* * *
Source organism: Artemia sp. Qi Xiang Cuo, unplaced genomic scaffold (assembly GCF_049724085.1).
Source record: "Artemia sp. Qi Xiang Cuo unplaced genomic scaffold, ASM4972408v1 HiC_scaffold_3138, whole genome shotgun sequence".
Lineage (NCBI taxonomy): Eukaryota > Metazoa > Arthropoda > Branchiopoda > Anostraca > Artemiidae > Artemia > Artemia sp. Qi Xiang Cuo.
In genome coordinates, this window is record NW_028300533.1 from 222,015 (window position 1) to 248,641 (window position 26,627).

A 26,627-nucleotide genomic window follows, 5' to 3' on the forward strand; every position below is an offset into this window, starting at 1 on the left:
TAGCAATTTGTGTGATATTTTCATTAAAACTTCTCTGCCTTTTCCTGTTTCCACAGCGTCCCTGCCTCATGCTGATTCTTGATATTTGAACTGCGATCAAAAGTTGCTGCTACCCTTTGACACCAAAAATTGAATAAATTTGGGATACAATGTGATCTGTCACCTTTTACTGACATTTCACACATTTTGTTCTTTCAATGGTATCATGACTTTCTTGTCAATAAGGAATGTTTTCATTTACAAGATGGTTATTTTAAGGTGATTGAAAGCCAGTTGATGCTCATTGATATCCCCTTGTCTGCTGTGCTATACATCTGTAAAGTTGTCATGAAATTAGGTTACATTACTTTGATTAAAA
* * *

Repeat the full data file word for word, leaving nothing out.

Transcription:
Source organism: Artemia sp. Qi Xiang Cuo, unplaced genomic scaffold (assembly GCF_049724085.1).
Source record: "Artemia sp. Qi Xiang Cuo unplaced genomic scaffold, ASM4972408v1 HiC_scaffold_3138, whole genome shotgun sequence".
Lineage (NCBI taxonomy): Eukaryota > Metazoa > Arthropoda > Branchiopoda > Anostraca > Artemiidae > Artemia > Artemia sp. Qi Xiang Cuo.
In genome coordinates, this window is record NW_028300533.1 from 222,015 (window position 1) to 248,641 (window position 26,627).

A 26,627-nucleotide genomic window follows, 5' to 3' on the forward strand; every position below is an offset into this window, starting at 1 on the left:
TAGCAATTTGTGTGATATTTTCATTAAAACTTCTCTGCCTTTTCCTGTTTCCACAGCGTCCCTGCCTCATGCTGATTCTTGATATTTGAACTGCGATCAAAAGTTGCTGCTACCCTTTGACACCAAAAATTGAATAAATTTGGGATACAATGTGATCTGTCACCTTTTACTGACATTTCACACATTTTGTTCTTTCAATGGTATCATGACTTTCTTGTCAATAAGGAATGTTTTCATTTACAAGATGGTTATTTTAAGGTGATTGAAAGCCAGTTGATGCTCATTGATATCCCCTTGTCTGCTGTGCTATACATCTGTAAAGTTGTCATGAAATTAGGTTACATTACTTTGATTAAAA